"Giving people the right to have access to scientific information is urgently important," she says. "We risk making foolish mistakes as a society when we fail to take into account available knowledge. If kids don't get to learn about evolution in schools, or about climate change or that embryos start out as just a bunch of undifferentiated cells, then they will start with problematic and limited assumptions."
Maienschein has taken her quest to create dialogue around important scientific information into many public arenas. During a period of public controversy over teaching evolution in the late '90s, Maienschein became a consultant to Arizona's Board of Education. She also did public speaking and outreach, and talked about evolution with local church groups.
"I love teaching," she says. "If you can understand what other people are thinking, and try to get them to think about something different or additional, you've succeeded."
Most of the time she has been able to come to a point of mutual respect with those who don't agree with her, but there are some with a 'science is worthless' attitude, whom she hasn't been able to meet halfway.
"I respect that people have different views, but it's not an acceptable view to reject science out of hand," she says.
In spite of science's advancements, Maienschein says she sees "a disturbing trend of anti-intellectualism, anti-knowledge, and anti-education in America."
It frustrates her to see anti-intellectuals in a country like the U.S., which has prospered due to science and technology. Although this may not be the worst time in history for public fear or rejection of science, Maienschein points to historic periods, such as post-WWII, when science was valued more.
"To turn public attitude around, it's really important for everybody to understand how science works, what it can do, and what it can't do," Maienschein says. People need to realize they can make science work for the good of humanity, she says.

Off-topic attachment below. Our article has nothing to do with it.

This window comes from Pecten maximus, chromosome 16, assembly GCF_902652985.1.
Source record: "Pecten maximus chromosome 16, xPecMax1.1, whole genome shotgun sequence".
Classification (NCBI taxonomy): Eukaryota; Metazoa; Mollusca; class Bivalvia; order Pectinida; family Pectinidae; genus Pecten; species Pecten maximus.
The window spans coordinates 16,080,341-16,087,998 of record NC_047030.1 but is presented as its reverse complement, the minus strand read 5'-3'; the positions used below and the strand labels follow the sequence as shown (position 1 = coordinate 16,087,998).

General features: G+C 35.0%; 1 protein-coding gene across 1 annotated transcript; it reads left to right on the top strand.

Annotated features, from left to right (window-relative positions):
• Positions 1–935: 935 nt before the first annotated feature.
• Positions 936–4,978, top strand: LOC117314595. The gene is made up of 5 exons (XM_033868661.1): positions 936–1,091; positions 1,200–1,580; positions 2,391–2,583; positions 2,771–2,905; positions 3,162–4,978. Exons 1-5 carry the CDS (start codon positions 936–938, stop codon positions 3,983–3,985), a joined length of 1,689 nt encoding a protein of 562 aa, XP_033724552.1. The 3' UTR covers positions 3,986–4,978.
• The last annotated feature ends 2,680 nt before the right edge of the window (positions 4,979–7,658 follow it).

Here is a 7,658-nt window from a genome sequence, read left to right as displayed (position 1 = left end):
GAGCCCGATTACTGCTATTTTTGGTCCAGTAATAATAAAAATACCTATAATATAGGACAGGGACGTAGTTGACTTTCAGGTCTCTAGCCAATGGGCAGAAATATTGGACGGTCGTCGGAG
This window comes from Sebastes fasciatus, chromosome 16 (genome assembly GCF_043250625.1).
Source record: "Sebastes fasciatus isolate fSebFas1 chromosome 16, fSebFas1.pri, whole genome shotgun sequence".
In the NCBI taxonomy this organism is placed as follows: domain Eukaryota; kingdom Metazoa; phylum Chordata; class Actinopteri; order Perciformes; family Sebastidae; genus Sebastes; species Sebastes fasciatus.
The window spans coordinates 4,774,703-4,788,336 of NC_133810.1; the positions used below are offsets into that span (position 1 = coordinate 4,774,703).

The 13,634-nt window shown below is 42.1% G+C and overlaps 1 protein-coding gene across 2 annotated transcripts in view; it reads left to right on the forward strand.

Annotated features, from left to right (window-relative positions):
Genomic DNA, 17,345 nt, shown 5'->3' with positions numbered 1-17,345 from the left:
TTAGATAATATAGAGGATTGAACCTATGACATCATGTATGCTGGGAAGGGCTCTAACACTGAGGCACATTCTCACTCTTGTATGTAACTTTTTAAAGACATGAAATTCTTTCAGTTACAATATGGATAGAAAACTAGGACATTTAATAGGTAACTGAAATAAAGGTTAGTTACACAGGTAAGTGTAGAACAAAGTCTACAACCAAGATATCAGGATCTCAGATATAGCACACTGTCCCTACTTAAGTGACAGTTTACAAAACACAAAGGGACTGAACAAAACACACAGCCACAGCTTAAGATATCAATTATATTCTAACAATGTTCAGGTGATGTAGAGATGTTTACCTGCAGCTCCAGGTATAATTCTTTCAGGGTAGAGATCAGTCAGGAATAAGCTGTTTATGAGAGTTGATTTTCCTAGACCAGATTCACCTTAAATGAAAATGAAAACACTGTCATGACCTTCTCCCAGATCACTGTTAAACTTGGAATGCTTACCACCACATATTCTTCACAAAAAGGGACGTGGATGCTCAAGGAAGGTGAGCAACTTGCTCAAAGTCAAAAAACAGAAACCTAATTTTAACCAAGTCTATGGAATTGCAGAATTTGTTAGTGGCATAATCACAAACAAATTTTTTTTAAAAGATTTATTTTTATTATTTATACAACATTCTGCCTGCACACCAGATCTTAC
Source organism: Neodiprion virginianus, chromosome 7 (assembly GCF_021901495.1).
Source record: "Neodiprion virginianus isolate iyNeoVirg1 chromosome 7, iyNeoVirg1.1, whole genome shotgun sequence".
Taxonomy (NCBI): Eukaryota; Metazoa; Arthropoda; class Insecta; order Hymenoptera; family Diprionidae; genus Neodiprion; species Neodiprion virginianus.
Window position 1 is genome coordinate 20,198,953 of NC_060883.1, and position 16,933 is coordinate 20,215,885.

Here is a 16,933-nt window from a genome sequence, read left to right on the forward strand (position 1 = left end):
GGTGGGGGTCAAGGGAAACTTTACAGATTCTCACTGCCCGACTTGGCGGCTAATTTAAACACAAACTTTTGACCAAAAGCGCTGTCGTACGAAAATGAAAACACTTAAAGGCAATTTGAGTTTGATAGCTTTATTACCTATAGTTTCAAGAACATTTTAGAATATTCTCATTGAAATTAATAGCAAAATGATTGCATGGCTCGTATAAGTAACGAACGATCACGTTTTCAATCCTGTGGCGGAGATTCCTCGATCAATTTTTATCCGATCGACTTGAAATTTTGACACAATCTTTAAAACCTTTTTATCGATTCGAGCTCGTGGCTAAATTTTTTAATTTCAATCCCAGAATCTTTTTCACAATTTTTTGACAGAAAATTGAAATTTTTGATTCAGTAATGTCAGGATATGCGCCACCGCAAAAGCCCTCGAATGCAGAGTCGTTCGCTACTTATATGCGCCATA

"Society might, for example, decide that it's a priority to work to reduce the human impacts on climate change or develop regenerative medical treatments," observes Maienschein. "Then once those goals are set, science can help discover the knowledge to meet the needs. Science can develop new approaches, but people in society have to decide what they want."
To help the public understand the scientific process and the history of science, Maienschein founded the Web-based Embryo Project Encyclopedia in 2007. The site is written by undergraduate and graduate students who summarize scientific articles, lectures, drawings and photographs about embryology, making them more easily consumable for laymen, including middle and high school students.
The interactive site covers topics from medical conditions of embryos to religious and societal views of the embryo throughout history. It contains an array of articles ranging from dinosaur embryos to Pope Gregory XIV's opinions about the embryo. Maienschein hopes this project will demystify science and give the public access to scientific truths.
As the rate of scientific development continues to escalate, "studies of the intersection of science and society will become increasingly important," Maienschein says. "We need perspective to help us understand underlying assumptions and to make wise choices."